I can still clearly remember the day that I met him. He was playing in the pretend kitchen with his mother. Children swirled around him laughing, but he did not look up. Something in the way that his mother gently knelt by him telegraphed her protective instincts. I recognized him right away. He was one of “my kids”.
“My kids” are amazing. “My kids” are brilliant, creative and talented. “My kids” have special needs and I saw all of those qualities in the boy playing in the kitchen with his mother. I was so drawn to this child that I did something that I had never done before. I asked the preschool teacher to refer me to his mother so that I could work with him.
I had to make a deal with the teacher in order to be introduced. She asked me to take on a job for her that I did not want to do and in return, she would strongly suggest that his mother would hire me. The deal was worth it. I started working with the boy the next fall.
That was 14 years ago. The boy is grown now, a high school senior who towers over me. The gift that I received from working with him was a glimpse into the life of someone who has anxiety. Someone who is prone to depression. Someone who needs to be constantly vigilant or when he slips into his sadness he may not be able to crawl back out. The gift of hope, perseverance and strength in the face of adversity.
Since the day that I met that boy, I have met so many more children who struggle with mental illness. More and more of my clients show aspects of anxiety and depression. More and more of our community is also showing signs of stress, battles with depression and anxiety. Our local high school has had at least 12 students commit suicide over the past decade. People have many theories about why there seems to be a rise in depression and anxiety in children and teens. One theory is that The Decline of Play and Rise in Children’s Mental Disorders are related. Whatever the reason, we are experiencing an increase in mental illness affecting our youth.
We live a community rich with resources and yet we do not have enough mental health services to serve our youth. Our local children’s hospital is world-renowned and yet they farm out teens who need hospitalization for psychiatric treatment to hospitals in another county. Free and anonymous services for children and adolescents are hard to find. My young friend drives an hour to go to an adolescent bipolar support group.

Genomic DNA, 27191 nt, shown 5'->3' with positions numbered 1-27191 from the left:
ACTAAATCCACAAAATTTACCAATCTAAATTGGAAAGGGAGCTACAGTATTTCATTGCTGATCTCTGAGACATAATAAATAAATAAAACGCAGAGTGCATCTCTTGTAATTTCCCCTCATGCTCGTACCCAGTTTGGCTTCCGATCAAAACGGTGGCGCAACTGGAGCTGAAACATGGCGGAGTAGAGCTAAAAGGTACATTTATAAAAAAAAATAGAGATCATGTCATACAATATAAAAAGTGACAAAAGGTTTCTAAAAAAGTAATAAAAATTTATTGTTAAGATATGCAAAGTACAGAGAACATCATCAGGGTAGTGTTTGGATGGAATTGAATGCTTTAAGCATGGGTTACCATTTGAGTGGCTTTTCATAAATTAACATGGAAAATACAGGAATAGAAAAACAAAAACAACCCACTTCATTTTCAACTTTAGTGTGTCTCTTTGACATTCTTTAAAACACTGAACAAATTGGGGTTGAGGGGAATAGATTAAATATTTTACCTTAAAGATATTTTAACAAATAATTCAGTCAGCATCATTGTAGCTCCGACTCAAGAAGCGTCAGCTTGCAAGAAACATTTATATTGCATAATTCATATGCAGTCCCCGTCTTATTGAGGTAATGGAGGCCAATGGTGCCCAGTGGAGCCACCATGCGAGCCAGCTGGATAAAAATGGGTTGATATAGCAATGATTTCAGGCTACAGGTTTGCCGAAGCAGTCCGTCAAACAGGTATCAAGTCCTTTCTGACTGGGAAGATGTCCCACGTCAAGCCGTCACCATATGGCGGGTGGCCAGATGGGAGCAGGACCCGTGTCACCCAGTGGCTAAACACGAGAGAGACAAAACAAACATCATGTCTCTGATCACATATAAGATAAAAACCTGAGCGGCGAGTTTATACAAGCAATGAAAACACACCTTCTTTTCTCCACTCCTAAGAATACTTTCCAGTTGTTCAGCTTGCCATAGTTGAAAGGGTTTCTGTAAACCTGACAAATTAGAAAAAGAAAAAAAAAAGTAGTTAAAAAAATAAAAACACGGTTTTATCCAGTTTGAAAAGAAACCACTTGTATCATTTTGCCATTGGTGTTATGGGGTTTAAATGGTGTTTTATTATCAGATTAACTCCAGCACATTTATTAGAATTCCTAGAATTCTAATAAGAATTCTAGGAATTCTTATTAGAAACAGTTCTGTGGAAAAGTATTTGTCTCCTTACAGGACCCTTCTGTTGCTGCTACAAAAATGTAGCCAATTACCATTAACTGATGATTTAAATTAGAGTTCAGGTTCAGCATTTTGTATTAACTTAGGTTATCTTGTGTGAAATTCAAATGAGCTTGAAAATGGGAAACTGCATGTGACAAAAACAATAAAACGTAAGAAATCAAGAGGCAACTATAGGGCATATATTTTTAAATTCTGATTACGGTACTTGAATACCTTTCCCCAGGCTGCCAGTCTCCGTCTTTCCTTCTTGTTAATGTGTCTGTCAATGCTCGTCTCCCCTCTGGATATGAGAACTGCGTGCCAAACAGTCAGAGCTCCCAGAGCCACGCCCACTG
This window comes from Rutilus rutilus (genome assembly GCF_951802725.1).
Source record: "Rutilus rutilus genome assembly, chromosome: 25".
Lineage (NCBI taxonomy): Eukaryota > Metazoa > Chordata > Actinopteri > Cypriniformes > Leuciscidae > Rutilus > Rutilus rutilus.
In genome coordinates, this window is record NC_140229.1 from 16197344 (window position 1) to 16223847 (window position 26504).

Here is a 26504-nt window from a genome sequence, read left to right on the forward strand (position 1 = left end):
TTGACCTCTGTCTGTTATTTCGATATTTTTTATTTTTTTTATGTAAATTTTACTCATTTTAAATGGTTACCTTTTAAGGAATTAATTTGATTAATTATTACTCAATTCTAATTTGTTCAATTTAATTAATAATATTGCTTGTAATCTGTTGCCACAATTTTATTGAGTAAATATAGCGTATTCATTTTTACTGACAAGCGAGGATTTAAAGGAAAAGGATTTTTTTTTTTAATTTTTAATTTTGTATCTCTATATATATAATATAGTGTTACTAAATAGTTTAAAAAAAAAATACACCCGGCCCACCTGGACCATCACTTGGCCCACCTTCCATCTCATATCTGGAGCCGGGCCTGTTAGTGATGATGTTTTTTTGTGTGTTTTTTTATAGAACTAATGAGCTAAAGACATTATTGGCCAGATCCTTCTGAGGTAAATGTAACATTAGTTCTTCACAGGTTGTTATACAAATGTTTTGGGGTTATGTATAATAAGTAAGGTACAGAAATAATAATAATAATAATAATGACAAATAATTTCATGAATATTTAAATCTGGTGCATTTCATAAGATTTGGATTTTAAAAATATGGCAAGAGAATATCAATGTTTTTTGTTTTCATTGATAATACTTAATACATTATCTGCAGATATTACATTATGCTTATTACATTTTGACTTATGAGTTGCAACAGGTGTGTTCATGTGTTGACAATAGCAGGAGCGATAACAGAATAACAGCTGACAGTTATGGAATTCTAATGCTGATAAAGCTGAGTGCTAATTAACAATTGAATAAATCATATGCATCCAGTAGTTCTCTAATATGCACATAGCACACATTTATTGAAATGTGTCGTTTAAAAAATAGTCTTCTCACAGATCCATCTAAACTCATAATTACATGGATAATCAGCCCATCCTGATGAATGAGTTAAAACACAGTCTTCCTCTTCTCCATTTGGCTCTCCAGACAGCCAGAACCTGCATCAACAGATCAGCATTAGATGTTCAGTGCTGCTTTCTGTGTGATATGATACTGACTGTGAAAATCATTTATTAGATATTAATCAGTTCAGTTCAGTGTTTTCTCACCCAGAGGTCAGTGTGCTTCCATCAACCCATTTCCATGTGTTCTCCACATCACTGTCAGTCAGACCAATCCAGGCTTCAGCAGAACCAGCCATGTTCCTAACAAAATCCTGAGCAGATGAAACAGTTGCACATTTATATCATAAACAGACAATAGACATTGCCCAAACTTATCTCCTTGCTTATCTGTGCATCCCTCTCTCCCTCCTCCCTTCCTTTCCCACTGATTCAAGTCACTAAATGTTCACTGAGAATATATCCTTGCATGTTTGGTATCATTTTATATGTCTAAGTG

The lack of resources for adolescent mental health in a region that is home to some of the best research and medical services baffles me. I wonder if this lack of services is directly related to the stigma that still hangs over people with mental disorders. At one school meeting about the last student who had taken their life, the word suicide was never mentioned. It was referred to as “the recent event”. At that meeting, my young friend met a woman who was worried about her daughter. Her daughter had not left her room for a month. The mother was embarrassed and reluctant to tell her doctor about her daughter; perhaps it would affect how people looked at her daughter, her family.
As long as a stigma is perceived people will suffer in the shadows. As long as there is a stigma people will be silent about mental health. Do we need to wait until every family knows someone affected by mental illness before we take action? Do we need to wait until we lose more of our brilliant young people?
If you, or someone you know, struggles with mental health, get help, offer help, talk about the challenge out loud. We need to recognize mental health as just that: another area of our health. We should treat mental illness with the same compassion and care that we treat any other chronic condition. There is no stigma in being ill.
Not only should there be no stigma, there is plenty of hope for our youth. There is so much that can be done to help. My young friend still has his struggles, but his daily life is rich. With the proper support and care, he can manage his mental health, much the same way as anyone with a chronic illness. There is hope as long as we don’t hide.
Resources and Information on Childhood and Adolescent Mental Health:
Happiness, Love, and Light; One woman’s perspective on depression and anxiety.